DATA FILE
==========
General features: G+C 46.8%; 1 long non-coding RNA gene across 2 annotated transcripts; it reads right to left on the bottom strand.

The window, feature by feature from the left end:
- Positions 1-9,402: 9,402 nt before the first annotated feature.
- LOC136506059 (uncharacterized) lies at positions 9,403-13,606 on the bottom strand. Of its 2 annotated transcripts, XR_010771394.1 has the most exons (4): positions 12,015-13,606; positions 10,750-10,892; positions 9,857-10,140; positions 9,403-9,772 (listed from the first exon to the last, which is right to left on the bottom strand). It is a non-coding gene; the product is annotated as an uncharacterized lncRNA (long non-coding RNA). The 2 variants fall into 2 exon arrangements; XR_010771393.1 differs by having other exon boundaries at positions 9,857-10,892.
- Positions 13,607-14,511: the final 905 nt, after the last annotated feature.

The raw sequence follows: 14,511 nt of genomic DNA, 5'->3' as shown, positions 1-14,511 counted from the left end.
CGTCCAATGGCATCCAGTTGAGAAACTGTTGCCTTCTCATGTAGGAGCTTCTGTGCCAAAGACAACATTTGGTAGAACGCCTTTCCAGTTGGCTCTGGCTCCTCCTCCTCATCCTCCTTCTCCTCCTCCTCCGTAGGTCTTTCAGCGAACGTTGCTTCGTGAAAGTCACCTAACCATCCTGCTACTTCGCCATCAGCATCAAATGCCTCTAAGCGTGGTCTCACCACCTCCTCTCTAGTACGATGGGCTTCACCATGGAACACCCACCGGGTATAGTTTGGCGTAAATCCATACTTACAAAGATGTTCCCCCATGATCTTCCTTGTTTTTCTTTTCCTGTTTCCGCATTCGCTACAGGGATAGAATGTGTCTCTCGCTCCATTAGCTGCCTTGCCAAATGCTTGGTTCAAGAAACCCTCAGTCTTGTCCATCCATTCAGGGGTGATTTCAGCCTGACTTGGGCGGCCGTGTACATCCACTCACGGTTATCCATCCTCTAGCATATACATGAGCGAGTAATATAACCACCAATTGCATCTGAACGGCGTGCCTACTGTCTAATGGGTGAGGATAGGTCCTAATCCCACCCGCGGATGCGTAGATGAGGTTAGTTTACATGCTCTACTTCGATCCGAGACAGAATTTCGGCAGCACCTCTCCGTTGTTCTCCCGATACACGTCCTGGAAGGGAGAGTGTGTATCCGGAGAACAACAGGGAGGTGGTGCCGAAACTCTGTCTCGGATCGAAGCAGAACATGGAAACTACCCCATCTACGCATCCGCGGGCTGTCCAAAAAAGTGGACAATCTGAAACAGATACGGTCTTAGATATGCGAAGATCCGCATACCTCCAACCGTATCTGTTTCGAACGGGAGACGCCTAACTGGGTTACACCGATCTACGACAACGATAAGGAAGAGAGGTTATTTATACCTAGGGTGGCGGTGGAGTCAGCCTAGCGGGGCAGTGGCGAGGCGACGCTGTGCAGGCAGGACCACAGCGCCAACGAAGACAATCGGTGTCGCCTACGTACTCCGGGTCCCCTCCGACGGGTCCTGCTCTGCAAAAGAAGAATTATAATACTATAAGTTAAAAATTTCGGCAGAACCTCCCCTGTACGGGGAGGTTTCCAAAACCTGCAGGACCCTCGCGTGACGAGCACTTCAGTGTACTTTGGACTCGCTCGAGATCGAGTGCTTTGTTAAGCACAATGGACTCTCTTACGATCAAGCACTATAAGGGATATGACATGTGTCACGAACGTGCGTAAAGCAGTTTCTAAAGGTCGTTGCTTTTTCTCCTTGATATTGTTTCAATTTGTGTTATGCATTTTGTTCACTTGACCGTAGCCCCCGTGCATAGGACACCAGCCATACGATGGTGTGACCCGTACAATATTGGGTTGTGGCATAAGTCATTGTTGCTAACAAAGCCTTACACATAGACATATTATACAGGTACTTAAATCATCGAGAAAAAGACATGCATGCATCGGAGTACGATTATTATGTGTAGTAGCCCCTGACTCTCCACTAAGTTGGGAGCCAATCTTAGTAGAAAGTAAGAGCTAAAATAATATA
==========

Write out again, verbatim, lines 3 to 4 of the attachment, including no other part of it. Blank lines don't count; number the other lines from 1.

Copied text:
- Positions 1-9,402: 9,402 nt before the first annotated feature.
- LOC136506059 (uncharacterized) lies at positions 9,403-13,606 on the bottom strand. Of its 2 annotated transcripts, XR_010771394.1 has the most exons (4): positions 12,015-13,606; positions 10,750-10,892; positions 9,857-10,140; positions 9,403-9,772 (listed from the first exon to the last, which is right to left on the bottom strand). It is a non-coding gene; the product is annotated as an uncharacterized lncRNA (long non-coding RNA). The 2 variants fall into 2 exon arrangements; XR_010771393.1 differs by having other exon boundaries at positions 9,857-10,892.